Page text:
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Rating the Season: The Pitching Coach

Mike SteffanosWednesday, October 5, 2005
By Mike Steffanos


In our next three posts, we'll take a look at Rick Peterson, Willie Randolph and Omar Minaya. After a lot of thought on this point, I have decided to forgo giving out letter grades to these three. Simply stated, lacking the inside information to judge all the variables that affected their decisions this season, assigning a grade to these men would be just vanity on my part. Like most serious Mets fans I do have an opinion after watching these guys in action, the following is one fan's opinion.

Rick Peterson

It's rare that a coach can inspire almost as much controversy as a team's manager. In fact, in 37 years of following this team I would have to think really hard to even remember a handful of the pitching coaches this organization has had. For better or worse, I don't think I'll ever forget Rick Peterson.

Looking at the numbers, it's hard to argue that he hasn't done a decent job with the pitching staff. The Mets have improved greatly in two years under Peterson. In fairness, they have improved the quality of the pitchers available to him rather dramatically. Also, it's difficult to say looking on from the outside, even in the case where a pitcher shows marked improvement, just how much credit the pitching coach deserves. For instance, how much of Jae Seo's improvement is due to Peterson's input as opposed to Jae gaining maturity and the work of the Triple A coach? There is no real answer to that.

What I do respect about Peterson is his ability to work with both veterans and young pitchers. He doesn't seem to try to force anything down the throat of a Tom Glavine for instance, but it does seem that he was able to convince Glavine to alter a pitching style that has him headed to the Hall of Fame but wasn't working any longer. At the same time, he really seemed to make a lot of progress with Victor Zambrano this year, despite the bad ending. And he gets major points for Roberto Hernandez' comeback, too.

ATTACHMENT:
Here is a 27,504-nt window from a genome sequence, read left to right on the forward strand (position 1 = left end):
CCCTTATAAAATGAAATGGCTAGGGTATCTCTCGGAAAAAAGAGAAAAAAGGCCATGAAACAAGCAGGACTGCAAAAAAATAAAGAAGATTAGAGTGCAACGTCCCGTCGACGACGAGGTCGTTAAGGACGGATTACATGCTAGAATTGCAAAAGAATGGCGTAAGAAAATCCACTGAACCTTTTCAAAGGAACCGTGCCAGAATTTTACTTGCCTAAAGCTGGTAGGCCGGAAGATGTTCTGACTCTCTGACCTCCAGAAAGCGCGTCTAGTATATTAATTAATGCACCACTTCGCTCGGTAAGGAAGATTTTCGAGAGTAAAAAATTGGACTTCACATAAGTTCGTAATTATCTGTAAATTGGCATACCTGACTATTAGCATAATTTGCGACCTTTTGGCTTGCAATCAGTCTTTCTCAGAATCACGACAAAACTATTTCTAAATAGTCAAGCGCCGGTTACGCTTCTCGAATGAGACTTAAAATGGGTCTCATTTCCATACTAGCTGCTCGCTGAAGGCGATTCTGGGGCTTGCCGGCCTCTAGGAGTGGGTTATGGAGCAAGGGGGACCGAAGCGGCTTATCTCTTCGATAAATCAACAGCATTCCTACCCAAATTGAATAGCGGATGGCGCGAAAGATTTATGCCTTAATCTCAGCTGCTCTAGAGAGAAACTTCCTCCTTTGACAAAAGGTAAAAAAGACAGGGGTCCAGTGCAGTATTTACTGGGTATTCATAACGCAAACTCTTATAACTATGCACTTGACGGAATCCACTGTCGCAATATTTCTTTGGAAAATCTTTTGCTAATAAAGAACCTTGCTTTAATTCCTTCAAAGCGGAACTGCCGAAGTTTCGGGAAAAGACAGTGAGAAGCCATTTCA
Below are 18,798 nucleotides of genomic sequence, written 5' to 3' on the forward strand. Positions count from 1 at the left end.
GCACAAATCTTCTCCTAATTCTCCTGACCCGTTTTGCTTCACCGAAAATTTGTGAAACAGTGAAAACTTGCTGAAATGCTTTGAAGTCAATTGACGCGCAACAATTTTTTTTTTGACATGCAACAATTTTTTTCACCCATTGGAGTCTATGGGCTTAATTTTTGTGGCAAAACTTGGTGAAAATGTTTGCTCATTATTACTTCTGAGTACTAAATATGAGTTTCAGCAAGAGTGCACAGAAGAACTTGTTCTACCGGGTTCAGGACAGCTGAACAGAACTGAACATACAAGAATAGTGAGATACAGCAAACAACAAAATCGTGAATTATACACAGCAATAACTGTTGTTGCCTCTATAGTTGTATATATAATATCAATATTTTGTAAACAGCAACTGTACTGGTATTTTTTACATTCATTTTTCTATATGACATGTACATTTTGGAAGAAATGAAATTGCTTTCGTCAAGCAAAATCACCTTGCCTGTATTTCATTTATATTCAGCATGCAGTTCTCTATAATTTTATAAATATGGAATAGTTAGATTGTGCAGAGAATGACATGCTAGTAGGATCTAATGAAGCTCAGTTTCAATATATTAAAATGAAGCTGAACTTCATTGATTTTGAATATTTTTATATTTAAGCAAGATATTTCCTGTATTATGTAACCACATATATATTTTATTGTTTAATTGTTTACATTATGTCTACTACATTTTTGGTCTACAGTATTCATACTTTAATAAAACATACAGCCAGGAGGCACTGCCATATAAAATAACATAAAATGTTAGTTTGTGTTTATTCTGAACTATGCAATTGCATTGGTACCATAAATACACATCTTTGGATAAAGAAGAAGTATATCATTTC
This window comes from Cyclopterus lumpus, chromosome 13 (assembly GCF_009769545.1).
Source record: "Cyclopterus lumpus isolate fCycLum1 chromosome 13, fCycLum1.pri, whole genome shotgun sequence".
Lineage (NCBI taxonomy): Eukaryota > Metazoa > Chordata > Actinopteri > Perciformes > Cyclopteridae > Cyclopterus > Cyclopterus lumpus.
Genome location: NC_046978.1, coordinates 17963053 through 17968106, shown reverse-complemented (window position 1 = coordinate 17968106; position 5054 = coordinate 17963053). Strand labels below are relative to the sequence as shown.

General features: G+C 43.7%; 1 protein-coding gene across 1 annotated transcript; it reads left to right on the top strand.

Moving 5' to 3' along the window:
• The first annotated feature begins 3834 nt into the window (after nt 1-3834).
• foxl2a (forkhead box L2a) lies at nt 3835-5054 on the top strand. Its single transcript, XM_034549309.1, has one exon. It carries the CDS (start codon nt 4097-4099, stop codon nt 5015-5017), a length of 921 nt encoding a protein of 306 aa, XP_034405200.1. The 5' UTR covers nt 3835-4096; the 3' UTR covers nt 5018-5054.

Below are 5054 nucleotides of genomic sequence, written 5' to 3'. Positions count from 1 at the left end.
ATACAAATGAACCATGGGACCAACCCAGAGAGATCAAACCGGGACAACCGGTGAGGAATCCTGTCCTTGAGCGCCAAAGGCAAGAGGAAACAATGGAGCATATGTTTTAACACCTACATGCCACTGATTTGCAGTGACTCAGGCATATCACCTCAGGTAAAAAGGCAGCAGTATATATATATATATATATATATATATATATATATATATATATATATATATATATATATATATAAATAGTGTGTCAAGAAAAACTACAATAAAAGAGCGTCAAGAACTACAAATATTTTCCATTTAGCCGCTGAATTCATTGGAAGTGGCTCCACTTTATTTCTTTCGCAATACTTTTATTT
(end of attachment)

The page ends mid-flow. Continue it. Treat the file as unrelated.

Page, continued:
I think Peterson's biggest problems are twofold. First, the Mets picked him up in an off-season where they knew they weren't going to be good. They tried to make a big story out of a genius coach coming in and single-handedly resurrecting our staff. Just like Kaz Matsui was burdened with unreasonable expectations coming in, so was Peterson.

Secondly, he was painted as one of the bad guys in the Kazmir trade, with the infamous line about "fixing" Zambrano now legendary. I can't speak to how much of the responsibility that Peterson should bear in this matter, and frankly I don't care. The front office shoulders the responsibility of any trade, if it goes wrong blame the person that made it. (I still throw something at the TV every time I see Steve Phillips.) If a GM makes a bad talent evaluation it's on him -- it's up to him to evaluate the advice he gets and make a final call on a deal. If it makes you feel a little better about that awful deal to kick Peterson over it, no problem. I'll always hate that deal, but I've moved on.

My feelings on Rick Peterson are simple -- if Willie, for as long as he is manager, is comfortable with Peterson as pitching coach, I'm fine with it too. I will avoid both giving him too much credit when things go well and too much blame when they don't. But after watching him for two years I think the Mets have a much better-than-average pitching coach who is an asset to the organization.

Next...

Willie Randolph

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